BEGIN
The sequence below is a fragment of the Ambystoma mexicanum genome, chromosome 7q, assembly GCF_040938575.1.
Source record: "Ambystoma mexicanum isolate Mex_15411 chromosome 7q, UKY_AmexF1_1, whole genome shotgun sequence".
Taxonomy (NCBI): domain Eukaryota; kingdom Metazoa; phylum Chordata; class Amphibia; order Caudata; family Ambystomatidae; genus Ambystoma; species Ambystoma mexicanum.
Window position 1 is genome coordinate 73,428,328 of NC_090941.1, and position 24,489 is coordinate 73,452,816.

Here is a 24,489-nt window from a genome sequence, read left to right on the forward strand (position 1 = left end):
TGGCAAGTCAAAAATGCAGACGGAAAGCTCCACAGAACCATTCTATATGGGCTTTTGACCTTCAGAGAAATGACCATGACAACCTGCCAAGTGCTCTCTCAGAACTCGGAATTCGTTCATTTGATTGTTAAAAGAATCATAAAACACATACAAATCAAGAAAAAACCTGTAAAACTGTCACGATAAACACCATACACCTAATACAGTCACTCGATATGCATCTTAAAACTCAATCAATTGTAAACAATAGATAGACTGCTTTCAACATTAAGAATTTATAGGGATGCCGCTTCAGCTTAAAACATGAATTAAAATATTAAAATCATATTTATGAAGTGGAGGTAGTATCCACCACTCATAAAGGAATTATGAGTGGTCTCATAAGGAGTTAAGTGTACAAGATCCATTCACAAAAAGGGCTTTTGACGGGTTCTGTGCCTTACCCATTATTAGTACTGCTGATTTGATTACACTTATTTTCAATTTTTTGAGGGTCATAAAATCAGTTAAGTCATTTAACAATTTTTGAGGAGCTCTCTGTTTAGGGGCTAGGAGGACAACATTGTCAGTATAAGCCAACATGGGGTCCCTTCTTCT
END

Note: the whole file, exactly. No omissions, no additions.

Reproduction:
The sequence below is a fragment of the Ambystoma mexicanum genome, chromosome 7q, assembly GCF_040938575.1.
Source record: "Ambystoma mexicanum isolate Mex_15411 chromosome 7q, UKY_AmexF1_1, whole genome shotgun sequence".
Taxonomy (NCBI): domain Eukaryota; kingdom Metazoa; phylum Chordata; class Amphibia; order Caudata; family Ambystomatidae; genus Ambystoma; species Ambystoma mexicanum.
Window position 1 is genome coordinate 73,428,328 of NC_090941.1, and position 24,489 is coordinate 73,452,816.

Here is a 24,489-nt window from a genome sequence, read left to right on the forward strand (position 1 = left end):
TGGCAAGTCAAAAATGCAGACGGAAAGCTCCACAGAACCATTCTATATGGGCTTTTGACCTTCAGAGAAATGACCATGACAACCTGCCAAGTGCTCTCTCAGAACTCGGAATTCGTTCATTTGATTGTTAAAAGAATCATAAAACACATACAAATCAAGAAAAAACCTGTAAAACTGTCACGATAAACACCATACACCTAATACAGTCACTCGATATGCATCTTAAAACTCAATCAATTGTAAACAATAGATAGACTGCTTTCAACATTAAGAATTTATAGGGATGCCGCTTCAGCTTAAAACATGAATTAAAATATTAAAATCATATTTATGAAGTGGAGGTAGTATCCACCACTCATAAAGGAATTATGAGTGGTCTCATAAGGAGTTAAGTGTACAAGATCCATTCACAAAAAGGGCTTTTGACGGGTTCTGTGCCTTACCCATTATTAGTACTGCTGATTTGATTACACTTATTTTCAATTTTTTGAGGGTCATAAAATCAGTTAAGTCATTTAACAATTTTTGAGGAGCTCTCTGTTTAGGGGCTAGGAGGACAACATTGTCAGTATAAGCCAACATGGGGTCCCTTCTTCT